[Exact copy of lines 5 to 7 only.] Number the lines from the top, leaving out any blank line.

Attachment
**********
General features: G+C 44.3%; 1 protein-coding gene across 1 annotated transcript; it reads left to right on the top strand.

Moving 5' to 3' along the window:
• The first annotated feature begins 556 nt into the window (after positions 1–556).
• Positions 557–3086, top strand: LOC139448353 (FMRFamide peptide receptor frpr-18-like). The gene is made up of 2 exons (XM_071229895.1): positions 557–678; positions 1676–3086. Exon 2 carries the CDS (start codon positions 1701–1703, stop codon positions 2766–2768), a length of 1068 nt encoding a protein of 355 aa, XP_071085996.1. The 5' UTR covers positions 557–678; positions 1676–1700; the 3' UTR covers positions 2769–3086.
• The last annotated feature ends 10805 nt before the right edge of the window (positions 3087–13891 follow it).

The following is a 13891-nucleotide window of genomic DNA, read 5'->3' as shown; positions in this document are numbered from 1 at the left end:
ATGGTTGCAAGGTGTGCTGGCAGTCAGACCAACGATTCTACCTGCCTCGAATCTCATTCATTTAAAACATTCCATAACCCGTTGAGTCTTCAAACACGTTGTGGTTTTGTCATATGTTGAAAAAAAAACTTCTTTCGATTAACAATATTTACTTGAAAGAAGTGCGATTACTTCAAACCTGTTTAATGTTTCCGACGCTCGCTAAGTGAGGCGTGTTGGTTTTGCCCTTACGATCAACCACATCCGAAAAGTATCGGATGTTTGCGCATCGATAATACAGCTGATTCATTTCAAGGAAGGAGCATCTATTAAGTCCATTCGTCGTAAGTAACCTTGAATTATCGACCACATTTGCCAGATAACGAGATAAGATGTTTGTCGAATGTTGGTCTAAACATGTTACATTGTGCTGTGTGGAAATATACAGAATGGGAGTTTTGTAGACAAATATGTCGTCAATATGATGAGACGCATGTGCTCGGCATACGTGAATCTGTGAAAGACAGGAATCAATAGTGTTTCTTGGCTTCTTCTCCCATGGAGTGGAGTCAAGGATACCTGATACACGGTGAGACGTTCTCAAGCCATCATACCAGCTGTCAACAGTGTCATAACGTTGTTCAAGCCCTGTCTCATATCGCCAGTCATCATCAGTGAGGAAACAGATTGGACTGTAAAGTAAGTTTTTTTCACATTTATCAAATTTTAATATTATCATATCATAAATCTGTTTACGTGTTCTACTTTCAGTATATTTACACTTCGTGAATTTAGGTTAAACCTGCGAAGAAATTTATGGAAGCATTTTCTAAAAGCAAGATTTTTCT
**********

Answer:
• The last annotated feature ends 10805 nt before the right edge of the window (positions 3087–13891 follow it).

The following is a 13891-nucleotide window of genomic DNA, read 5'->3' as shown; positions in this document are numbered from 1 at the left end:
ATGGTTGCAAGGTGTGCTGGCAGTCAGACCAACGATTCTACCTGCCTCGAATCTCATTCATTTAAAACATTCCATAACCCGTTGAGTCTTCAAACACGTTGTGGTTTTGTCATATGTTGAAAAAAAAACTTCTTTCGATTAACAATATTTACTTGAAAGAAGTGCGATTACTTCAAACCTGTTTAATGTTTCCGACGCTCGCTAAGTGAGGCGTGTTGGTTTTGCCCTTACGATCAACCACATCCGAAAAGTATCGGATGTTTGCGCATCGATAATACAGCTGATTCATTTCAAGGAAGGAGCATCTATTAAGTCCATTCGTCGTAAGTAACCTTGAATTATCGACCACATTTGCCAGATAACGAGATAAGATGTTTGTCGAATGTTGGTCTAAACATGTTACATTGTGCTGTGTGGAAATATACAGAATGGGAGTTTTGTAGACAAATATGTCGTCAATATGATGAGACGCATGTGCTCGGCATACGTGAATCTGTGAAAGACAGGAATCAATAGTGTTTCTTGGCTTCTTCTCCCATGGAGTGGAGTCAAGGATACCTGATACACGGTGAGACGTTCTCAAGCCATCATACCAGCTGTCAACAGTGTCATAACGTTGTTCAAGCCCTGTCTCATATCGCCAGTCATCATCAGTGAGGAAACAGATTGGACTGTAAAGTAAGTTTTTTTCACATTTATCAAATTTTAATATTATCATATCATAAATCTGTTTACGTGTTCTACTTTCAGTATATTTACACTTCGTGAATTTAGGTTAAACCTGCGAAGAAATTTATGGAAGCATTTTCTAAAAGCAAGATTTTTCT